Uniformly matched

Army, Navy have been playing since 1890. But no one leads in 49-49-7 football series.

College Football

December 01, 2005|By KENT BAKER | KENT BAKER,SUN REPORTER

CLARIFICATION

On yesterday's Sports cover, the photograph of Army football fans, next to a photo of Navy midshipmen, showed enlisted men, not cadets.

The Sun regrets the errors.

If ever two college football teams deserve to be labeled as even, they are Army and Navy.

As their 106th meeting on Saturday approaches, the series is tied at 49 victories apiece (with seven ties), leading host city Philadelphia to brand this showdown as the "First to 50."

Moreover, until the Midshipmen dominated the past three meetings by a combined score of 134-31, the arch-rivals had scored 177 touchdowns each and were separated by a mere 92 points after more than a century of competition.

What makes this rivalry so close over such a long period?

"It's just the classic example of two like institutions that can, on any given day, beat each other," said longtime Navy athletic director Jack Lengyel. "This is a game played from the heart with great enthusiasm and character, and a 1-10 team has as good a chance as a 10-1 team. In an emotionally charged game like this, anything can happen. It's not uncommon for the underdog to win. The records bear that out."

"That [the tie in the series] just shows how competitive the teams are," added Navy coach Paul Johnson. "The two programs are very similar. It's the same type of kids you're playing."

The similarity of the academies is the recurring explanation. Both have traditionally recruited players from the same pool, one that encompassed the best in the nation until the lure of riches in professional football and the backlash against the military because of Vietnam began shrinking the available talent in the '60s.

In researching a 1996 book on the rivalry, best-selling author John Feinstein found remarkable similarities between players on each side - kids who were a step slow or a head short but burned to play big-time football as long as possible.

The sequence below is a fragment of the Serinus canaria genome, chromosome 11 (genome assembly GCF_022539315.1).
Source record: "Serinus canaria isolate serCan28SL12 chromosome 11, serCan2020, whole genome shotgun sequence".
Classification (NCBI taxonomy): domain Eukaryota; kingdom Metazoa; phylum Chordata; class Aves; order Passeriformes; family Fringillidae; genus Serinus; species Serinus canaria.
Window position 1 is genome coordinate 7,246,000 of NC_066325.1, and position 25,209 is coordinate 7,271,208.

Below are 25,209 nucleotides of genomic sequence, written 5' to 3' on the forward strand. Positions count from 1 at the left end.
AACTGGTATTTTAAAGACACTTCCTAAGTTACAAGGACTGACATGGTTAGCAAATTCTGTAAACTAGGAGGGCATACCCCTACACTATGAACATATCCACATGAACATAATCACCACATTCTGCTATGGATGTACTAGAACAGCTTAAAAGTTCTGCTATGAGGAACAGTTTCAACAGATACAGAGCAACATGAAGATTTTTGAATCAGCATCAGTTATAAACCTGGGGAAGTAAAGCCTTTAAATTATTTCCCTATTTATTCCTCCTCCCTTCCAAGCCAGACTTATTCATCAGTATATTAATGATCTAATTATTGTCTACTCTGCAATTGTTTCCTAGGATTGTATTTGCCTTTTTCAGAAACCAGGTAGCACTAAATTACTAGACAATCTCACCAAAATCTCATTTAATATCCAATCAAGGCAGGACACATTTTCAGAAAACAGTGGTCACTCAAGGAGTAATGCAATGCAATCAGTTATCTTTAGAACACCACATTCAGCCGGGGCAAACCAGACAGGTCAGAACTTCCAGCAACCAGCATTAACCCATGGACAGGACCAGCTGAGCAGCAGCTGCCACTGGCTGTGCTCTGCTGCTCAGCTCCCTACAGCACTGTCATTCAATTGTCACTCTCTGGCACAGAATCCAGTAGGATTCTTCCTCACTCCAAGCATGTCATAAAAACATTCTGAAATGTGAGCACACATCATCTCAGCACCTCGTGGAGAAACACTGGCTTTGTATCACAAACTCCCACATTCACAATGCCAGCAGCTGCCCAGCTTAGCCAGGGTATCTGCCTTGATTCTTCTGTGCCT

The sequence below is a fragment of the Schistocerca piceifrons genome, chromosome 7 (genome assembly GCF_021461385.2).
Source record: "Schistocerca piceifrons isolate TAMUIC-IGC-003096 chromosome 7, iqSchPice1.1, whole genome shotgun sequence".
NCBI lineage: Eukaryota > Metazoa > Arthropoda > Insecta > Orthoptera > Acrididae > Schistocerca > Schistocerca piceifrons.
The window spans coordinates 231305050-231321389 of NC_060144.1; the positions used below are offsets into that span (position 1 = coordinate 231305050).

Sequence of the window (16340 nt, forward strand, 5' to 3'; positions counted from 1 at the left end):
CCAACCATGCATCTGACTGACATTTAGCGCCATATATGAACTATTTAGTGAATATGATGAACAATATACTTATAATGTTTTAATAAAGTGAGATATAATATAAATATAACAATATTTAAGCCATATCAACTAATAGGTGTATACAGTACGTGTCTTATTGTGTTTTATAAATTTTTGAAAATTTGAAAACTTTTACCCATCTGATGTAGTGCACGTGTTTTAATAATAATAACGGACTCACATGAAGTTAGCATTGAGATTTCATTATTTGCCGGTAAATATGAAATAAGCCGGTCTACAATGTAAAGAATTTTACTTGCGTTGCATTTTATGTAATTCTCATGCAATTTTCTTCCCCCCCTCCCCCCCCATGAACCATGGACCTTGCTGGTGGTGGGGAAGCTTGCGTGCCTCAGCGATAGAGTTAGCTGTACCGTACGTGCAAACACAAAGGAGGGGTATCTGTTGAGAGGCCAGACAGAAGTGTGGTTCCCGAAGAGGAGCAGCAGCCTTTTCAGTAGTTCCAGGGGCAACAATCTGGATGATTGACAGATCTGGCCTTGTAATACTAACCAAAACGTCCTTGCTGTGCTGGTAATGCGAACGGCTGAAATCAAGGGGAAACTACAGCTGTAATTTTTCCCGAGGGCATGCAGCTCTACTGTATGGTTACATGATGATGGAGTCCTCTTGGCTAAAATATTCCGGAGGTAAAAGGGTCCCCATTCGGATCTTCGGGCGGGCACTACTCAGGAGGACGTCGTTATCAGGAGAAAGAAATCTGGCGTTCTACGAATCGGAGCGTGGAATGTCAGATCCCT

"They're going to get, typically, the same type of person, the same type of athlete, the same kind of player," Feinstein said. "You're rarely going to get a situation where one team has athletes running 4.3 in the 40 and the other has athletes running 4.7 in the 40."

The players are so alike, Feinstein said, that after the captains of each team meet at the annual pre-game banquet, they often become good friends.

Today, Army, Navy and Air Force must attract players from a supply line that does not include those with a goal to play professionally because of the long-term service commitment, but does include those who are militarily inclined, academically strong and able to handle the discipline associated with the academies. Those requirements put the three major military institutions on the same plane, but below the Southern Californias and Notre Dames.

So, among themselves, it is imperative to sign as many players from that pool as possible to get an edge on the other two. With Johnson's program taking off recently, more have headed to Annapolis, upgrading the team's overall talent and speed.

"The series goes in cycles," said former Navy coach George Welsh, who was a gaudy 7-1-1 against Army from 1973 to '81 before leaving to uplift Virginia from the doldrums. "Most of the time, I just had better players and when Army dominated, they probably had better players.

"We were going to bowl games [three times] and that obviously helped us in recruiting. And I thought we and Air Force got a lot of kids away from Army because they wanted to fly."

The series began in 1890 when a group of midshipmen issued a challenge to a group of cadets, who had only one member, Dennis Mahan Michie, who knew anything about football. Navy romped in that first game, 24-0, but a year later, Army retaliated with a 32-16 victory and they have been peas in a pod ever since.

No matter how you parse the series, it's close.

Of the 105 games, 48 have been decided by a touchdown or less.

Army holds a one-game lead under Republican presidents, Navy a one-game lead under Democrats.

Army fielded the most dominant teams in series history, Earl "Red" Blaik's 1944 and 1945 squads. Both went 9-0, the 1944 team outscoring opponents by 52 a game and the 1945 team winning by 41 a game. And both beat Navy on the way to national titles.

But Navy has scored the most resounding victories in head-to-head competition, 51-0 in 1973 and 58-12 in 2002.

Army has produced three Heisman winners to Navy's two, but Navy developed the best pro, Roger Staubach.

Neither academy has ever won more than five straight, though they've typically traded four- and five-game runs (Army has five such streaks and Navy three).

"When there's been a difference, a run like that, it's usually been due to coaching," Feinstein said.

Baltimore Sun Articles
|
|
|
Please note the green-lined linked article text has been applied commercially without any involvement from our newsroom editors, reporters or any other editorial staff.